| G. Michael Dobbs
SPRINGFIELD – Jeffrey Trant, the newly appointed director of the Office of Safe Environments and Victim Assistance for the Diocese of Springfield said he will be reviewing past cases of sexual abuses in the diocese and working on “transparent policy procedures and practices” as well as identifying opportunities for improvements.
Trant was introduced to the media at a press conference on June 18 by Springfield Bishop Mitchell Rozanski.
Trant is a social worker whose practice includes working with both children and vulnerable adults. The appointment is “an opportunity to bring together my practice and background,” Trant said.
Rozanski said, “I know the pain caused by the terrible abuse of children by Catholic clergy continues to be felt throughout our faith community. It is felt first and foremost by victims and their families, but that pain is borne by all of us. Let me be clear on how deeply sorry I am for the past failures of our church to respond to the needs of victims and to protect them from abuse. Our goal now is to deal compassionately and justly with those who come forward.”
Earlier this year, Hampden County District Attorney Anthony Gulluni established a toll-free line for people to report cases of clergy abuse directly to trained staff in his office. At the time of the announcement in February, Gulluni said, “In light of recent reports and statements by the Springfield Diocese, along with other issues of inconsistency in respects to the reporting of clergy sexual abuse, I have set up a Clergy Sexual Abuse Hotline. I am asking for anyone who is a victim of clergy sexual abuse to please contact law enforcement directly, even if it is an old allegation that you think has gone unaddressed, please report it to law enforcement directly.”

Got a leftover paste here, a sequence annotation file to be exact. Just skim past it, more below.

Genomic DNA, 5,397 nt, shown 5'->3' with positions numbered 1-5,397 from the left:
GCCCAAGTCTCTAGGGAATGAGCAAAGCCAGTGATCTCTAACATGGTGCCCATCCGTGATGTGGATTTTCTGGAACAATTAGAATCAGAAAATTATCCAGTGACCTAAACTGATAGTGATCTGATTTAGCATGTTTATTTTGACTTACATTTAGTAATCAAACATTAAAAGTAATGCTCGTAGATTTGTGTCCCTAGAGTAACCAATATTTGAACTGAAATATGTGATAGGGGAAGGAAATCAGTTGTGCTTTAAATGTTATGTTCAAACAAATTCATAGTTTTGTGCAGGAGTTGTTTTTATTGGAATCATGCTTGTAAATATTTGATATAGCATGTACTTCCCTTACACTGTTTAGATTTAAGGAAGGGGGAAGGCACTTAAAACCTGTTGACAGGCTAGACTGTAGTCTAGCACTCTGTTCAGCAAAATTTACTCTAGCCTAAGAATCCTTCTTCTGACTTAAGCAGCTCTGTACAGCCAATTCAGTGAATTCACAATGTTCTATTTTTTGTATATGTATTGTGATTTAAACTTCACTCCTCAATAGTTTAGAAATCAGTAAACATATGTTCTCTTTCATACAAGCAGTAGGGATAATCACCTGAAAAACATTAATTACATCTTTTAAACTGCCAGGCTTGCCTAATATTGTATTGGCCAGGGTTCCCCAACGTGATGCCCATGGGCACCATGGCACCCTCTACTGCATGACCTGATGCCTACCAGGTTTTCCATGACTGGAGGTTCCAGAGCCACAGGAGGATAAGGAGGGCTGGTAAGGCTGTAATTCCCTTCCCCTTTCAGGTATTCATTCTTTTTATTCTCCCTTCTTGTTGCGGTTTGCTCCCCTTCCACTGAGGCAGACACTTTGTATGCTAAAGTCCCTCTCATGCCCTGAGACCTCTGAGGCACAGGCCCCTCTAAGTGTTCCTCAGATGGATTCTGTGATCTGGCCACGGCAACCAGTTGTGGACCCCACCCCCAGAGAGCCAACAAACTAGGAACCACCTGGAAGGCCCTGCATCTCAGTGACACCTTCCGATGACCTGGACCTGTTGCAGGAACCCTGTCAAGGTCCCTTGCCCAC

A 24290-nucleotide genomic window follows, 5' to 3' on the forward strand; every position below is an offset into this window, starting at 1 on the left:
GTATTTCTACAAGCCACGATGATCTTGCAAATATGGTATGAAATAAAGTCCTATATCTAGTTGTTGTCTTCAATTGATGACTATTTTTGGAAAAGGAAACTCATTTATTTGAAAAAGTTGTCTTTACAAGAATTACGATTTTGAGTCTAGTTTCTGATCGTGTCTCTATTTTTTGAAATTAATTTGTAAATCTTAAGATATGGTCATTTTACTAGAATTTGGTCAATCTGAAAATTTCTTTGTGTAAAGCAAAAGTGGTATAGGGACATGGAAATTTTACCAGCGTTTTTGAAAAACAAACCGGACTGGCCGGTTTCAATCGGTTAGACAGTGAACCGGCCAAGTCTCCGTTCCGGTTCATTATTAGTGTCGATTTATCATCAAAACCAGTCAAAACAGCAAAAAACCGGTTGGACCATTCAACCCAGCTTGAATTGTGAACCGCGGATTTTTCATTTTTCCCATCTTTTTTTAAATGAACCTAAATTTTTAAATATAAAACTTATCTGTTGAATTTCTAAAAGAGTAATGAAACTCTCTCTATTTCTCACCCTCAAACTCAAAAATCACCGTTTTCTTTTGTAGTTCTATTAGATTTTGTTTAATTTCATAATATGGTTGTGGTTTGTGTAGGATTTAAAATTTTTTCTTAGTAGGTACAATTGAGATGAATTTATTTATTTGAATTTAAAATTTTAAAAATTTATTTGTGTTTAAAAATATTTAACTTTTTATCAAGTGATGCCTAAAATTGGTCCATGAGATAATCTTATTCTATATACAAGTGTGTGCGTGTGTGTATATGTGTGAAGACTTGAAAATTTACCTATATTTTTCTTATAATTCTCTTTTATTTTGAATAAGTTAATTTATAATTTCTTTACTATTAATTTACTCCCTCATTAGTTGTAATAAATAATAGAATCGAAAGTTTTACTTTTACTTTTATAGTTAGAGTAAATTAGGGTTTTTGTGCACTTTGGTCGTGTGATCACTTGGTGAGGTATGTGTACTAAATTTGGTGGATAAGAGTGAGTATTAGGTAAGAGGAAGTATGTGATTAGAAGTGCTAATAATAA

Trant said, “The diocese has been in communication with the district attorney’s office, identifying and formalizing our procedures through a memorandum of understanding to ensure that all parties are on the same page with reporting.”
The bishop also explained that for the first time there is now a means to report and investigate reports of abuse against bishops or allegations that a bishop did not comply with the Charter to Protect Children and Young Adults. The United States Conference of Catholic Bishops voted to implement a new universal law established by Pope Francis in May.
Rozanski said the pope’s action’s “close the circle” in terms of how the church handles abuse cases.
A former Springfield bishop, Thomas Dupre, was indicted in 2004 on two counts of child molestation. He was not prosecuted because of the statue of limitations had ended. He died in 2016.
Referring to recent media reports about alleged abuses linked to the late Bishop Christopher Weldon, Rozanski said, “But as recent news reports demonstrate we have faced many challenges in achieving that goal not the least of which is the reality that many victims only become fully aware of what happened to them decades after it fist occurred. Investigating and being able to establish as creditable these decades old sinful and criminal actions is not an easy task. But it is a task we remain committed to fulfilling with integrity.”